Stanford’s offense, meanwhile, did what it was supposed to against a high-powered Ducks offense: It held onto the ball and was able to methodically drive down the field. Even though Jordan Williamson made field goals of 47 and 43 yards to keep the Cardinal within striking distance, Stanford couldn’t find the end zone until there were less than two minutes remaining in the half after freshman running back Christian McCaffrey took a screen down to the 1-yard line before junior fullback Patrick Skov punched it in for a touchdown.

But at that point, Stanford had already been trailing 24-6 after the Ducks had made short work of scoring on each of their first four possessions, and although Stanford’s offense had been moving the ball, a lack of good run blocking from the offensive line and early third-down stops limited the Cardinal to field goals. And Saturday, field goals just weren’t enough to keep up with the Ducks.

After the Cardinal opened the third quarter with a field-goal drive that cut the lead to six, however, it was all Ducks — pouring it on in the late stages of the game as they are known to do.

First, it was Tyner unleashing a deft spin move into the end zone for a 21-yard touchdown. Then it was Mariota swiftly coasting into the end zone on an outside run for a 7-yard score to cap off a 35-second scoring drive. Finally, Mariota escaped the pocket and found Darren Carrington all alone in the corner of the end zone for the final score — a score that ended both his and Hogan’s nights.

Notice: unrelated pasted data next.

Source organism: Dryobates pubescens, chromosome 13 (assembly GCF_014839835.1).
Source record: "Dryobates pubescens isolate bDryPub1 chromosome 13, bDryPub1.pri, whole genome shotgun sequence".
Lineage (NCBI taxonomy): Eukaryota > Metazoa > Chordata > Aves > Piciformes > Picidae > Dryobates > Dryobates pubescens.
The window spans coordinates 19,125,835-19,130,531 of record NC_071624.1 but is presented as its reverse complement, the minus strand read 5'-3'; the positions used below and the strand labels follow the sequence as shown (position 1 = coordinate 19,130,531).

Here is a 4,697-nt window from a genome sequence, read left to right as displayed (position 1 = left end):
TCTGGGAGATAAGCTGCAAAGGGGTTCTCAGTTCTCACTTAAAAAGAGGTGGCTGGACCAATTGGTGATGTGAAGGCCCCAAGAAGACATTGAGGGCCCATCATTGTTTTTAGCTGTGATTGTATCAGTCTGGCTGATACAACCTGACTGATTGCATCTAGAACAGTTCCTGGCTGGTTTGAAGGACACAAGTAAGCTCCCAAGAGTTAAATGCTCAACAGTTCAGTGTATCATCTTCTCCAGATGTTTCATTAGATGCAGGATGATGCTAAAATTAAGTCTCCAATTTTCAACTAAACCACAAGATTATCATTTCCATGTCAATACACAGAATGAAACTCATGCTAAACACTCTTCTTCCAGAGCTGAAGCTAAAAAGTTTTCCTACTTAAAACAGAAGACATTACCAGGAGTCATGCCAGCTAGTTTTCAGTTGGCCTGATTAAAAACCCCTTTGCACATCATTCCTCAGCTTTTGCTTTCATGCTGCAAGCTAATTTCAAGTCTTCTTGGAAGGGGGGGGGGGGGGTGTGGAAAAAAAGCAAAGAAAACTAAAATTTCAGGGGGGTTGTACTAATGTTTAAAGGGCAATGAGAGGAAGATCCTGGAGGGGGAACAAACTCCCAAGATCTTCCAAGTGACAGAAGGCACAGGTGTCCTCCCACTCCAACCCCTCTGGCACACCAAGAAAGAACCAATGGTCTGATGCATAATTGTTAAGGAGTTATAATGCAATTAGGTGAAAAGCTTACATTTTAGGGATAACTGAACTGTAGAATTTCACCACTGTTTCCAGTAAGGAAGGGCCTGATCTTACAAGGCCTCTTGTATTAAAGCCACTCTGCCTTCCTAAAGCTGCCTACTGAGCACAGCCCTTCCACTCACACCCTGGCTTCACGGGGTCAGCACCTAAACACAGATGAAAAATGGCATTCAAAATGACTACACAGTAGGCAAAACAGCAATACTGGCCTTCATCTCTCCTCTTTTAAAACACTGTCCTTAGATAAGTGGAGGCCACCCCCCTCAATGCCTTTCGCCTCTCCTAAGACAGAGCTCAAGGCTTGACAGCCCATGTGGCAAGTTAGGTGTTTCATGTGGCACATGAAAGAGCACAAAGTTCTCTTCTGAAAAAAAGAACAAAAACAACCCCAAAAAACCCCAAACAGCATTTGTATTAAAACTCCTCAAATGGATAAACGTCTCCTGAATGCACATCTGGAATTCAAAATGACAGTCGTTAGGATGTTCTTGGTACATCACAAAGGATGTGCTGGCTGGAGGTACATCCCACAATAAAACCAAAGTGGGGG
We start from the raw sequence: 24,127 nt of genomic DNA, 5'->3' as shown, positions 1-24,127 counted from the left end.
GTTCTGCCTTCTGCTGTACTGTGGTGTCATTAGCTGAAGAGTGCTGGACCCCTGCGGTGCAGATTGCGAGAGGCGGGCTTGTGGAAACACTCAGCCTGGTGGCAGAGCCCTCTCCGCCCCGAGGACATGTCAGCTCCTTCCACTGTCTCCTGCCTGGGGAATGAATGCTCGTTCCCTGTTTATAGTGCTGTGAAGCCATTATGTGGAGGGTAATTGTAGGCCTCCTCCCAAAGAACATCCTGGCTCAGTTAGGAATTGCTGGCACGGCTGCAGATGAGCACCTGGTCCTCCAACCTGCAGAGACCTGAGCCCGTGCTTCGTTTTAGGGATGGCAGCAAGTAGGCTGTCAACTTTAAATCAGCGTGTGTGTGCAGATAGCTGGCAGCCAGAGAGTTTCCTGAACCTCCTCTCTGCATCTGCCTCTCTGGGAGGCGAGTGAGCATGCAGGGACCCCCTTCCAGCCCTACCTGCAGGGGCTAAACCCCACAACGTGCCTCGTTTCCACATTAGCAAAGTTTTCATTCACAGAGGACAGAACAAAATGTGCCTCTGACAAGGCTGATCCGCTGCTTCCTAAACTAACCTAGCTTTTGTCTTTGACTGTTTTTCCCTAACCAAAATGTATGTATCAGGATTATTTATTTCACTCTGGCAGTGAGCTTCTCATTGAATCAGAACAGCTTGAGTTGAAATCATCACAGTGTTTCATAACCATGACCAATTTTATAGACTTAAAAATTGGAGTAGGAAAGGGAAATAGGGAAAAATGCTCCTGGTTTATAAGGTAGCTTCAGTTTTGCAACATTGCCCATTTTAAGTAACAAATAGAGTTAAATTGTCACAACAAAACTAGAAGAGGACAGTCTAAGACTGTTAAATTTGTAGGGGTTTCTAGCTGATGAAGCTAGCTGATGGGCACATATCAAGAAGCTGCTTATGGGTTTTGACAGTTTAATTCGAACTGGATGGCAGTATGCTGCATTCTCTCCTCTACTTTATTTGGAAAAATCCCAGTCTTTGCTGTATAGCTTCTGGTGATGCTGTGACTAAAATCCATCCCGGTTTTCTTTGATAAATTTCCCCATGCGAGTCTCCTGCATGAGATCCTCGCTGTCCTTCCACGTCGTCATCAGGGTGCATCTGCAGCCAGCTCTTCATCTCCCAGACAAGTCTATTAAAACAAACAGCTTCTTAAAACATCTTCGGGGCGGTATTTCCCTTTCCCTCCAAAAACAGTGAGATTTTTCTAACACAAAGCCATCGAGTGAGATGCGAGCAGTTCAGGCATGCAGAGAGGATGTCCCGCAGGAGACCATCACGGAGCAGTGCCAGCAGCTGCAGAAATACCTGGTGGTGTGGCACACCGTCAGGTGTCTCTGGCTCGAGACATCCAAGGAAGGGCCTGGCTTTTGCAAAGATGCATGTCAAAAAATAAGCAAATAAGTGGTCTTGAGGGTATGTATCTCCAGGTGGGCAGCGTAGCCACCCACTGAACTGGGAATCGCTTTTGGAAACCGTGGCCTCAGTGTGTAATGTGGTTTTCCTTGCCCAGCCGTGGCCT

The Ducks put up 525 total yards of offense in a clinic unseen against Stanford’s defense since the 2012 win over Arizona. Meanwhile, although the Cardinal put up 428 yards of offense with wide receiver Devon Cajuste finding all of the weak spots in the zone up the middle for 116 receiving yards, the efficiency and finishing power of the Ducks just weren’t there.

“We ran into a buzz saw today,” Shaw said.

Senior inside linebacker Blake Martinez had a career-high 14 tackles in the game and senior safety Jordan Richards added 13 more — many on Oregon option runs that punched through all the way to the safety level of Stanford’s defense. Meanwhile, fifth-year senior David Parry had just two tackles as he played limited time due to a nagging injury.

So where does Stanford go from here? The Cardinal do have a bye week before a clash with No. 17 Utah in two weeks, but with tough games against Cal and No. 22 UCLA remaining on the schedule, it’s figuring to be an uphill battle for bowl eligibility as the season draws to a close.

But the signs are promising — the offense moved the ball, while the defense was just beaten by a better team. But, as has been the case with this Stanford Cardinal team this season, only time will tell.

Contact Do-Hyoung Park at dpark027 ‘at’

Do-Hyoung Park '16, M.S. '17 is the Minnesota Twins beat reporter at, having somehow ensured that his endless hours sunk into The Daily became a shockingly viable career. He was previously the Chief Operating Officer and Business Manager at The Stanford Daily for FY17-18. He also covered Stanford football and baseball for five seasons as a student and served two terms as sports editor and four terms on the copy desk. He was also a color commentator for KZSU 90.1 FM's football broadcast team for the 2015-16 Rose Bowl season.